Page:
Much has been written about autonomous vehicles as a threat to the Australian transport industry – how they will take thousands of jobs out of the sector and lead to the death of truck driving as a profession. At the same time, much has been written about the benefits of autonomous vehicles and how these more than offset the job losses that will inevitably follow. Indeed, KPMG’s recent publication, ‘Australia’s future transport and mobility’ opines that autonomous vehicles will play a major role in realising Australia’s vision.
The benefits tend to be categorised in one of three ways – safety, lifestyle and economics.
Safety is always couched in terms of less accidents, injuries and deaths. There is general agreement amongst all the experts (Australian and International) that around 90 percent of accidents could be eliminated thanks to advanced driverless vehicle technology. When you consider that just the human error road crashes cost Australia $27 billion every year, that is no mean feat.
Lifestyle is always an acknowledgement of the differences autonomous vehicles would make to our society. Fewer cars on the road, enhanced mobility for everyone, space freed up by the elimination of the need for car parks, and extra money in the pocket because car ownership and its associated costs are a thing of the past, all make for a radically different world that impacts everything from discretionary spending to housing to city design.
And that brings us to the economic benefits. According to research conducted by the Australia & New Zealand Driverless Vehicle Initiative (AVDI), we could expect to see economic benefits to Australia in the vicinity of $95 billion per annum. That is made up of savings of $80 billion from avoiding crashes and congestion plus a further $15 billion by grabbing a mere 1% of the global intelligent mobility market which, in turn, would generate about 7,500 new jobs.
All of this is great but none of it alters the fact that transport jobs and, in particular, driving jobs are gone. Except that they wouldn’t be, because drivers are already gone.
This is the thing that everyone seems to miss. Australia is running low on truck drivers. Transport companies can’t find the people they need to meet the growing demand to move freight and the whole industry is at risk of collapse unless a solution is found.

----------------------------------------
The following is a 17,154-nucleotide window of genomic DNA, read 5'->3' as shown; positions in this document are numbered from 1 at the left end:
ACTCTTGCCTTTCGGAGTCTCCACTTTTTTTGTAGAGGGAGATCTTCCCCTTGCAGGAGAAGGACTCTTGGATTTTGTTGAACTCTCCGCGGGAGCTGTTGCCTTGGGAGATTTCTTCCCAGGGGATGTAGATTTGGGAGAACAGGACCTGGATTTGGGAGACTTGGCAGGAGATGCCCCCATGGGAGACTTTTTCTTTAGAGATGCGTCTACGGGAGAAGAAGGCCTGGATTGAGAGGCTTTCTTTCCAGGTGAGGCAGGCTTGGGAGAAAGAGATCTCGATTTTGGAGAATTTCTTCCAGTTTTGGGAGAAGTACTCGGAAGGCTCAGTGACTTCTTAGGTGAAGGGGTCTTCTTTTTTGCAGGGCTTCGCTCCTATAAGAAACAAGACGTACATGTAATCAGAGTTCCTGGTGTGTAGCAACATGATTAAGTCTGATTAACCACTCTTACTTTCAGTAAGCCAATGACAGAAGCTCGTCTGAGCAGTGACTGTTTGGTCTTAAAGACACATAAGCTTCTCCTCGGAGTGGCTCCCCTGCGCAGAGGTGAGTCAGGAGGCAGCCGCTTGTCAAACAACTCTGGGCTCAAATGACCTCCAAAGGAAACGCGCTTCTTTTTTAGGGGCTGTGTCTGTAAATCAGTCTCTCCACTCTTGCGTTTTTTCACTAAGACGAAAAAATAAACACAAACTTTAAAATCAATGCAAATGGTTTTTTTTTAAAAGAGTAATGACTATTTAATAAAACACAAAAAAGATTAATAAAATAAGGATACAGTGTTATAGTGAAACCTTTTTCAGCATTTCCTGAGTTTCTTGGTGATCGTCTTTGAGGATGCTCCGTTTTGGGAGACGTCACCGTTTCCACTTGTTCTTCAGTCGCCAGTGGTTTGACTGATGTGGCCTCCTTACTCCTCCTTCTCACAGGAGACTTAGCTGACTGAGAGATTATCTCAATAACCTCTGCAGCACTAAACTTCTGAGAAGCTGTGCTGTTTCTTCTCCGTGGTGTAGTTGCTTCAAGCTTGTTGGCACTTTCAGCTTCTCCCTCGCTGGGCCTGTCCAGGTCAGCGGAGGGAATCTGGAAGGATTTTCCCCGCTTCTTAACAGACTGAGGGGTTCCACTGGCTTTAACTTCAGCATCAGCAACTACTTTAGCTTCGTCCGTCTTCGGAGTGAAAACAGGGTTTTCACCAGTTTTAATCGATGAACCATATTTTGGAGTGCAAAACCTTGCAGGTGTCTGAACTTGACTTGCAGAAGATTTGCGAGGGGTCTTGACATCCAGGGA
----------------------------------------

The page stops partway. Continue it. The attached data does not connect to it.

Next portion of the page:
One in five working drivers in Australia are already at retirement age. The average age is near 50, less than 20% are under 30, and women make up a mere 3 percent of the workforce. The fact is that, in Australia, no one wants to be a truck driver.
When you consider that projections have the amount of freight moved by truck in Australia doubling by 2030 and, that alone, would require an increase of 150 percent in recruitment to meet the demand, this is a serious crisis. We have a $40 billion road transport industry with an urgent skills shortage. That is not going to be solved in time. There are too many factors counting against attracting people into the industry:
- Under the law, you can’t even drive a B-Double until you are 25 so forget school leavers.
- The Government has cracked down on 457 Visa’s so you can’t bring drivers in from overseas either.
- The image of truck driving as hairy men, wearing singlets, wrestling with an enormous stick shift in an old and dusty truck (however inaccurate these days) is still strong and turning people off in droves.
The irony is this. Modern trucks are more technologically advanced than most cars. Most of that technology involves autonomous features such as lane change assistance, emergency braking and GPS tracking. Far from being the death knell of Australian transport, autonomous vehicles are the only thing that can save it.
They are the only thing that will attract people into the industry. Rather than making existing drivers redundant, they will simply solve the skills shortage we already have and allow, through a process of attrition, our aging human drivers to shuffle off into their already planned retirement.
The real benefit of driverless vehicles is not safety, lifestyle or economics. It’s rescuing the one industry that is connected to just about every other Australian industry – transport.